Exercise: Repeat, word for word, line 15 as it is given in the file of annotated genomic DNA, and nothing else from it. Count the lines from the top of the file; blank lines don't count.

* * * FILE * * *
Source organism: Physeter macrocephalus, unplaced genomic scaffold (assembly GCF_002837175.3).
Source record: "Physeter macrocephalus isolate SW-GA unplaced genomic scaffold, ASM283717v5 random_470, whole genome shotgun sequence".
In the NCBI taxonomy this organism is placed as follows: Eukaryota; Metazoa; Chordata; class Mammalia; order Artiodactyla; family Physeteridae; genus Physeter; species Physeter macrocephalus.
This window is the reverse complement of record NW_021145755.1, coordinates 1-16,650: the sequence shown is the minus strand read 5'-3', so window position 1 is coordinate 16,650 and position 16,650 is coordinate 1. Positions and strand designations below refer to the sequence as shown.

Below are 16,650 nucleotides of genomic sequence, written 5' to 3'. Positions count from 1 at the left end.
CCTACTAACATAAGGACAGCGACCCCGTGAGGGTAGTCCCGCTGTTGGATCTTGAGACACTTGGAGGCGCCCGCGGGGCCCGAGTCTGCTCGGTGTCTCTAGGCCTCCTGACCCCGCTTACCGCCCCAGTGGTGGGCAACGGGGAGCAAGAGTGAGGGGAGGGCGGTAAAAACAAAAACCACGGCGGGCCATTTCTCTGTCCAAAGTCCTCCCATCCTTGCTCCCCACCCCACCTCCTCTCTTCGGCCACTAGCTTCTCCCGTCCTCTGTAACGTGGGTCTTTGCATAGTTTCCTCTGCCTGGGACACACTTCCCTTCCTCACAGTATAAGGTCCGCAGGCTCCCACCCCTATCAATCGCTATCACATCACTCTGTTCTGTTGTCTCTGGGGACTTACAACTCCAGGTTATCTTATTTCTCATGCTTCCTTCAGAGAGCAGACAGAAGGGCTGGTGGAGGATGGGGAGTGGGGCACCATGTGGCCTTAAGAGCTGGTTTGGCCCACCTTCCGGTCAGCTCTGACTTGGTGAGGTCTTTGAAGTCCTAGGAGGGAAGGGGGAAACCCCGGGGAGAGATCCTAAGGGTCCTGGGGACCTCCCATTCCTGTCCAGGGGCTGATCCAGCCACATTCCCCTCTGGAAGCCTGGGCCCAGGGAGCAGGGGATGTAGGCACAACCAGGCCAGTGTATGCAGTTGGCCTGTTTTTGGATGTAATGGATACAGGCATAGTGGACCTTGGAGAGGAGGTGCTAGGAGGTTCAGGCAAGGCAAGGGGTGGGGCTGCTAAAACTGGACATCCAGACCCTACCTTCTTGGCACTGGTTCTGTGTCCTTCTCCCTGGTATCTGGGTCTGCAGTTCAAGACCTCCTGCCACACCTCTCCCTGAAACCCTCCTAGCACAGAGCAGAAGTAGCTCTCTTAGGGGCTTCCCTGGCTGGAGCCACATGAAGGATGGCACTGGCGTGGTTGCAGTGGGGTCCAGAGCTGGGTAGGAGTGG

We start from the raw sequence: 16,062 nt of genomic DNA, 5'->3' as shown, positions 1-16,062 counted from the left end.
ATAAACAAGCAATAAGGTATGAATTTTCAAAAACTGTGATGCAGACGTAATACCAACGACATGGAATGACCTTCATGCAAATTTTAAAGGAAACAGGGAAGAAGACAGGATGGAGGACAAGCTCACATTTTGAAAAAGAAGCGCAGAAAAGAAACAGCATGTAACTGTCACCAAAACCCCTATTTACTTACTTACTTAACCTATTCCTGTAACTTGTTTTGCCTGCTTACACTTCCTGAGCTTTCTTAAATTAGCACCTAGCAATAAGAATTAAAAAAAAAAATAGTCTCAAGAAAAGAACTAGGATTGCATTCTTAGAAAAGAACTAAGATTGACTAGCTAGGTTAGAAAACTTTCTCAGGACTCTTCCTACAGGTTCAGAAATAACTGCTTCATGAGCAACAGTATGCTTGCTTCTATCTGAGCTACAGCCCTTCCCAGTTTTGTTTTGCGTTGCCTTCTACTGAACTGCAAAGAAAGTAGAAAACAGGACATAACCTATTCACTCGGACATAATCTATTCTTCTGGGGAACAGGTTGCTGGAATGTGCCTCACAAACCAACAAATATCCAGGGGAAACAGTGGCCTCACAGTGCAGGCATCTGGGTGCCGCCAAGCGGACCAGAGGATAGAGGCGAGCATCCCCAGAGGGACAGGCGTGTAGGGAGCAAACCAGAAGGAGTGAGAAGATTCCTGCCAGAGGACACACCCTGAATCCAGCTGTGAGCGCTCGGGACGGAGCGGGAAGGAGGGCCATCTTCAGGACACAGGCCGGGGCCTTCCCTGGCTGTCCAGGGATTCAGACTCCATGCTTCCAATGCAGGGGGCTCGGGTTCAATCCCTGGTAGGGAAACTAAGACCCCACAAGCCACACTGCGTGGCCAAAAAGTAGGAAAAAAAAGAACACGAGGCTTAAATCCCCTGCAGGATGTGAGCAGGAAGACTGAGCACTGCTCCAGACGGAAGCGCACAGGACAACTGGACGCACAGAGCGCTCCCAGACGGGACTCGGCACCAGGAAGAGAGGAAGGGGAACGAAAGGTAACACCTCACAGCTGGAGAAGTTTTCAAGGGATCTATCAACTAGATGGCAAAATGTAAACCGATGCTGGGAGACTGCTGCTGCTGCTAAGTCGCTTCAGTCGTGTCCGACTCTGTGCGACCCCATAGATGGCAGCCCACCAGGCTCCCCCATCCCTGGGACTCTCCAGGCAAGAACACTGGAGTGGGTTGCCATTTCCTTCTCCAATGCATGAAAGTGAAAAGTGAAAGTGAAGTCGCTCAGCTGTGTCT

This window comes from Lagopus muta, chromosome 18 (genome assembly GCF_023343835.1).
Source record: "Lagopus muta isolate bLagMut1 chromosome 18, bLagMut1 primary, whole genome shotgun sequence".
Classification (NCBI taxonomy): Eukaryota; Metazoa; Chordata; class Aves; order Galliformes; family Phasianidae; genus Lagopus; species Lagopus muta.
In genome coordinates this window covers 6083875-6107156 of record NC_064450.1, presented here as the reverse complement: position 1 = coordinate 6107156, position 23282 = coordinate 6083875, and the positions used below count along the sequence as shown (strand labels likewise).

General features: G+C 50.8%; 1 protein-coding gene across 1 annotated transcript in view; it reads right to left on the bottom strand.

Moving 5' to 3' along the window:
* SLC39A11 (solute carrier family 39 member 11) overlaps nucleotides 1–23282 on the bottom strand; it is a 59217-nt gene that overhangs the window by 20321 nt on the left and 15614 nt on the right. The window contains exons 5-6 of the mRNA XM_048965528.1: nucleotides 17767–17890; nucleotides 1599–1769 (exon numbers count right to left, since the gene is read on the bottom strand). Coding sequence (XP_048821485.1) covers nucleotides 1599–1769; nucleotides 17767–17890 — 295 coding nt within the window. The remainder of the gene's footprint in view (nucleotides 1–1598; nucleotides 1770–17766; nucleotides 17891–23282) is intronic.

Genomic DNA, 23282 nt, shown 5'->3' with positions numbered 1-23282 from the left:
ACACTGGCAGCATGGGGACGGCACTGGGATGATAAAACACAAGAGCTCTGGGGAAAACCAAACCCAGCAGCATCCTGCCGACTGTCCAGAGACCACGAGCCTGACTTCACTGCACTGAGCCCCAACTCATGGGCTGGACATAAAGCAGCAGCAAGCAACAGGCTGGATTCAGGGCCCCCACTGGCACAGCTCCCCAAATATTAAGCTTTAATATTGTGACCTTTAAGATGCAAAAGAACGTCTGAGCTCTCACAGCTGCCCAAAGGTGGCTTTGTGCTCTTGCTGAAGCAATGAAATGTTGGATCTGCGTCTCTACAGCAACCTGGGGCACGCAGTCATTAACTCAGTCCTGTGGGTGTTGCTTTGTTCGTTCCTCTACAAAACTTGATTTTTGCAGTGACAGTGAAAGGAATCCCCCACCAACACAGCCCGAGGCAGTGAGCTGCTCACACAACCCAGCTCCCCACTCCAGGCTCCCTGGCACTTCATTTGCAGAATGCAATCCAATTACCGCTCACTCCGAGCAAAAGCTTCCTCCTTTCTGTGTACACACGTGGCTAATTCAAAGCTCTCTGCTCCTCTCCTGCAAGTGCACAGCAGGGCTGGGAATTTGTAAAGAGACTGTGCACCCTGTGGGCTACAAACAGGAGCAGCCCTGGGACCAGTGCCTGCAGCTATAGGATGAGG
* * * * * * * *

* SLC39A11 (solute carrier family 39 member 11) overlaps nucleotides 1–23282 on the bottom strand; it is a 59217-nt gene that overhangs the window by 20321 nt on the left and 15614 nt on the right. The window contains exons 5-6 of the mRNA XM_048965528.1: nucleotides 17767–17890; nucleotides 1599–1769 (exon numbers count right to left, since the gene is read on the bottom strand). Coding sequence (XP_048821485.1) covers nucleotides 1599–1769; nucleotides 17767–17890 — 295 coding nt within the window. The remainder of the gene's footprint in view (nucleotides 1–1598; nucleotides 1770–17766; nucleotides 17891–23282) is intronic.